A Canadian couple have decided to bring up their four-month-old baby as a "genderless" child, according to reports.
The parents David Stocker and Kathy Witterick told the Toronto Star they want the youngster - named Storm - to decide for itself whether it is going to be a boy or a girl.
The couple have two other children - both boys - who they allow to dress as they wish, the paper claimed.
Jazz, who is five, and two-year-old Kio favour long hair and bright colours - including a pink dress and hair braids in Jazz's case.
Kio has long, curly blond hair that hangs just below his chin.
As a result, most people think the boys are girls.
The difference with the family's latest addition is that no-one will be told what sex the baby is.
"If sex is what is 'between the legs' and gender is what is 'between the ears', neither is confused for any of our children," said Ms Witterick.
"What we noticed is that parents make so many choices for their children. It's obnoxious."
Professor Melissa Hines , who specialises in gender development at the University of Cambridge, said the experiment would be hard to continue once the child gets older.
"It raises all sorts of interesting questions," she told Sky News Online.
"But, quite simply, we don't know how it will work.
"In reality, it's probably not going to be possible to do because you'd need to raise a child in isolation and that's not going to happen.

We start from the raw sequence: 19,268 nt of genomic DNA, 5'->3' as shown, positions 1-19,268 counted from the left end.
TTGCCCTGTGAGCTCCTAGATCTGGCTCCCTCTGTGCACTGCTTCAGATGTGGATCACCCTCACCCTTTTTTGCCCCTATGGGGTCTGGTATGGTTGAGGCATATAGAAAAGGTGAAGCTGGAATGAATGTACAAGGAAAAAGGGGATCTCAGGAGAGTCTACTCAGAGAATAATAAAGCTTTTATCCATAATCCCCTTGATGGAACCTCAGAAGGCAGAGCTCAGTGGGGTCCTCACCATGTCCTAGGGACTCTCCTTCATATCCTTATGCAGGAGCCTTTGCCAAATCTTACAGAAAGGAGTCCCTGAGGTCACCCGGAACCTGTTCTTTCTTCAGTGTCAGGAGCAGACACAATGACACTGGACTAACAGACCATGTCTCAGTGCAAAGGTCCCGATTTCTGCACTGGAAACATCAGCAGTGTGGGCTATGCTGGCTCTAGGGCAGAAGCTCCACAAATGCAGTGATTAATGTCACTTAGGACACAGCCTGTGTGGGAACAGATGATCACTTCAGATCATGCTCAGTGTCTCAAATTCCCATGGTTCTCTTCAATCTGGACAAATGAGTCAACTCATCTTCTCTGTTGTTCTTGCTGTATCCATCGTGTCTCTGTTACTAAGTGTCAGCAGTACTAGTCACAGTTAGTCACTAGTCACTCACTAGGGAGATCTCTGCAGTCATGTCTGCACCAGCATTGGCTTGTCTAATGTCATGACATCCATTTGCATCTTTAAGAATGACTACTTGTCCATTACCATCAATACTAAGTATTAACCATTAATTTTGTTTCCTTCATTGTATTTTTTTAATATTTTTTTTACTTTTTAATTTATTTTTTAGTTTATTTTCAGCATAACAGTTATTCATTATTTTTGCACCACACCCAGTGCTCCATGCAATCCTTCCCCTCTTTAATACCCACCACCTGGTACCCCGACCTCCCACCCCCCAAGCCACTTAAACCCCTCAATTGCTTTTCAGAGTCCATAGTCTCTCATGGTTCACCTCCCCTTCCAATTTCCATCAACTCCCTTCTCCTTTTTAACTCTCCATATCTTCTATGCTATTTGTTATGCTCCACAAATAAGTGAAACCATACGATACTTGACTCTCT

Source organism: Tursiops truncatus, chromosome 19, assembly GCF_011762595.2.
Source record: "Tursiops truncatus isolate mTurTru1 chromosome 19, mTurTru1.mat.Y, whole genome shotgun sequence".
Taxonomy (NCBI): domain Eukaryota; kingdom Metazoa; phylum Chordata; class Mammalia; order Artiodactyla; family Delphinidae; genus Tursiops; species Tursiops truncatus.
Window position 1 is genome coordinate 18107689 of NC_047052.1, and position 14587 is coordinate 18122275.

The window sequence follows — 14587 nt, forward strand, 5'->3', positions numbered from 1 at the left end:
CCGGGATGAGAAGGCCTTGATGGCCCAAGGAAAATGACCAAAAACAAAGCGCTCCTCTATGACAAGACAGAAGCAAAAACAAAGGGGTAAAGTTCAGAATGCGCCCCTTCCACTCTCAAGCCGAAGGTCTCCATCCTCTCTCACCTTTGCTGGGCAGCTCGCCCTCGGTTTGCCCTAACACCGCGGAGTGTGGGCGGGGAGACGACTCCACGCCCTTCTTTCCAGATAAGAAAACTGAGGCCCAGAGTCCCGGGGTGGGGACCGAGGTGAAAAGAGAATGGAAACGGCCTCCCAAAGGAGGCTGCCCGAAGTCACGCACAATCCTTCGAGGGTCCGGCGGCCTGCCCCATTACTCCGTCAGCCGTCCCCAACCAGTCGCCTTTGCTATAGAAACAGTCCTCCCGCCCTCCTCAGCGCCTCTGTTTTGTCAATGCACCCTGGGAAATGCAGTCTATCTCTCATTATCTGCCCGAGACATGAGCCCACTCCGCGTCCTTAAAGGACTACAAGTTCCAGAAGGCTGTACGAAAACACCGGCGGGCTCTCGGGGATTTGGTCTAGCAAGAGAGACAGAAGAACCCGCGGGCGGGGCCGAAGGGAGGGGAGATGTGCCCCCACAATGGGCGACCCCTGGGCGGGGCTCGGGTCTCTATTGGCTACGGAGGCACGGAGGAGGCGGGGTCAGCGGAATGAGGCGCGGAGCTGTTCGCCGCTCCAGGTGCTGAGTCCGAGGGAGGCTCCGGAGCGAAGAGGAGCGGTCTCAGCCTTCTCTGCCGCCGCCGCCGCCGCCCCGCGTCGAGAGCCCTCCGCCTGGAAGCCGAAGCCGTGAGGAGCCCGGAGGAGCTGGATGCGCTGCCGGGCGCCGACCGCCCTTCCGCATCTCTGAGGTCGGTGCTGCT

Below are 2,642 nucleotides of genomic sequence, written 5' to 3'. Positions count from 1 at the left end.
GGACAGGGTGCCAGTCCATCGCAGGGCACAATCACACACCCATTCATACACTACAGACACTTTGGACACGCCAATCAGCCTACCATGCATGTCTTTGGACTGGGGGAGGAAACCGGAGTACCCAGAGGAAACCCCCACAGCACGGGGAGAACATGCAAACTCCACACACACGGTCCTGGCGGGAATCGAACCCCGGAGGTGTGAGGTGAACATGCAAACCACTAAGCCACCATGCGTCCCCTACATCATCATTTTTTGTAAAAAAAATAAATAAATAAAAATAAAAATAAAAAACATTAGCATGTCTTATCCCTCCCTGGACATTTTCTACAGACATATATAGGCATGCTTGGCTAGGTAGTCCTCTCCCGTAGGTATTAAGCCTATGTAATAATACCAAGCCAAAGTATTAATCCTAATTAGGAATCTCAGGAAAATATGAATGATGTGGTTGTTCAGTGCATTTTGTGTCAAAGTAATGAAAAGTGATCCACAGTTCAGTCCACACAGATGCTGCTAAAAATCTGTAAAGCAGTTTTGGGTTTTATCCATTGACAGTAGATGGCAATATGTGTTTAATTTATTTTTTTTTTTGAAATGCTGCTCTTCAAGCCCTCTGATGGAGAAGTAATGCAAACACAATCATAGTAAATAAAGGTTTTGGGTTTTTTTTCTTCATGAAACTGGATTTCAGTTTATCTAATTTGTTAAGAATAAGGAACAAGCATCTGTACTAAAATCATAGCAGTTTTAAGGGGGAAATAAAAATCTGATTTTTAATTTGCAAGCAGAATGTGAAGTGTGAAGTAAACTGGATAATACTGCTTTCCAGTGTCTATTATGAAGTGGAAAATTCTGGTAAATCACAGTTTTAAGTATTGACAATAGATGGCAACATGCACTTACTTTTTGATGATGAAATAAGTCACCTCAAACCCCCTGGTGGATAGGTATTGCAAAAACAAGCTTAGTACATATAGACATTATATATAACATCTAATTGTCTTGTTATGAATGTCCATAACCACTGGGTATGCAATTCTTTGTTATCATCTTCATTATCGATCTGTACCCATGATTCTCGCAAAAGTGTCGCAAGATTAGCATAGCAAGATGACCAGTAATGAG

"I think it would be very hard to continue once the child becomes older because it will realise there is a difference and it's importance within society.
"So it will want to convey it, so it's unlikely that the parents will be able to keep the experiment up."
Clinical psychologist Dr Brenda Todd , a senior lecturer at City University , said the experiment has been tried before in the 1970s by a feminist academic and her husband, with limited success.
"I think it's interesting that this family want to do it - maybe we should all try to bring up our children in a genderless way - but I don't think it will have much impact long term.
"When the child gets older, the influence of the peer group is much stronger than that of the family so, like it or not, it will become gender aware."
Dr Todd pointed to research she and a colleague did on children between the ages of nine months and 36 months.
"We found that they really did have stereotypical preferences even at that age, with the girls going for teddy bears and dolls and the boys going for balls and cars."